In vitro cytotoxicity and antibacterial activity of silver-coated electrospun polycaprolactone/gelatine nanofibrous scaffolds
The development of nano-sized scaffolds with antibacterial properties that mimic the architecture of tissue is one of the challenges in tissue engineering. In this study, polycaprolactone (PCL) and PCL/gelatine (Ge) (70:30) nanofibrous scaffolds were fabricated using a less toxic and common solvent, formic acid and an electrospinning technique. Nanofibrous scaffolds were coated with silver (Ag) in different concentrations of silver nitrate (AgNO3) aqueous solution (1.25, 2.5, 5, and 10 %) by using dipping method, drying and followed by ultraviolet (UV) photoreduction. The PCL/Ge (70:30) nanofibrous scaffold had an average fibre diameter of 155.60 ± 41.13 nm. Characterization showed that Ag was physically entrapped in both the PCL and PCL/Ge (70:30) nanofibrous scaffolds. Ag+ ions release study was performed and showed much lesser release amount than the maximum toxic concentration of Ag+ ions in human cells. Both scaffolds were non-toxic to cells and demonstrated antibacterial effects towards Gram-positive Bacillus cereus (B. cereus) and Gram-negative Escherichia coli (E. coli). The Ag/PCL/Ge (70:30) nanofibrous scaffold has potential for tissue engineering as it can protect wounds from bacterial infection and promote tissue regeneration.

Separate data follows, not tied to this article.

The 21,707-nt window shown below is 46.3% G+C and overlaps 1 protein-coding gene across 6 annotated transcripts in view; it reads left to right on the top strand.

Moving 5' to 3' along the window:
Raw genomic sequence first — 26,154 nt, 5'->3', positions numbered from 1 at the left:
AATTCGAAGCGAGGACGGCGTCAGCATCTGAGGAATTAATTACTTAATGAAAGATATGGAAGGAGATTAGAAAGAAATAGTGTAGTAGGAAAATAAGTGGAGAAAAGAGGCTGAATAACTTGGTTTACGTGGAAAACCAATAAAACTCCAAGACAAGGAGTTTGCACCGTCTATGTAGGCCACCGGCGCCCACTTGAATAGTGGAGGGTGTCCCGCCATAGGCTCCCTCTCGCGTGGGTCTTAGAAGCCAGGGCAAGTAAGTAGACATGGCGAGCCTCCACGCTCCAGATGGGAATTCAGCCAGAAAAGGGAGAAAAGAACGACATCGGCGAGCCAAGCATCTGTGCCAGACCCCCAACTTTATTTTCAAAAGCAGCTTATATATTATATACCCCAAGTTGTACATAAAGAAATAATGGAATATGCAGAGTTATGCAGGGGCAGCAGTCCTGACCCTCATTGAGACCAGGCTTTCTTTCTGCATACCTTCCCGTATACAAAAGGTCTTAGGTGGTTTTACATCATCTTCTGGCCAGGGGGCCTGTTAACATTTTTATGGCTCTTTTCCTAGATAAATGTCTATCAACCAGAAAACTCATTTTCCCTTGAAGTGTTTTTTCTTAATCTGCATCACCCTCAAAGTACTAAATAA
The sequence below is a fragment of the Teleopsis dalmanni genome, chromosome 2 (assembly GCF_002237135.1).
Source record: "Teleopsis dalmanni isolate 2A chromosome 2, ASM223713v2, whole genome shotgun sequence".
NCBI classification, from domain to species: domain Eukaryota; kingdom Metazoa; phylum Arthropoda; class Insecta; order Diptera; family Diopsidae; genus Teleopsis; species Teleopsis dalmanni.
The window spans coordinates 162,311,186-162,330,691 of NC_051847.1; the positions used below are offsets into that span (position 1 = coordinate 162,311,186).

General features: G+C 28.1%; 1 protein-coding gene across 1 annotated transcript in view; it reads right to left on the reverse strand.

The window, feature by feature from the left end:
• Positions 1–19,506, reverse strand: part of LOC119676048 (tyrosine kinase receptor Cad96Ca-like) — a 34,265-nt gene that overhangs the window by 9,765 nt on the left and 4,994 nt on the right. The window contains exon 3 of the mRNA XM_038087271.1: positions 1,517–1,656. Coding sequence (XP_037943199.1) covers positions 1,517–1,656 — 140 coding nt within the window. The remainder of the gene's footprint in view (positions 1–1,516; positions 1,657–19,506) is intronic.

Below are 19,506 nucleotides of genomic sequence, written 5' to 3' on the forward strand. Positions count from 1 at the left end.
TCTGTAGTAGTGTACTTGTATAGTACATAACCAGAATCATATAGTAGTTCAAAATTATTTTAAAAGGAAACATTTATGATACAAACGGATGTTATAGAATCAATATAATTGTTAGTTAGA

Lim, M., & Sultana, N. (2016). In vitro cytotoxicity and antibacterial activity of silver-coated electrospun polycaprolactone/gelatine nanofibrous scaffolds. Retrieved from https://digitalcommons.pvamu.edu/medical-facpubs/21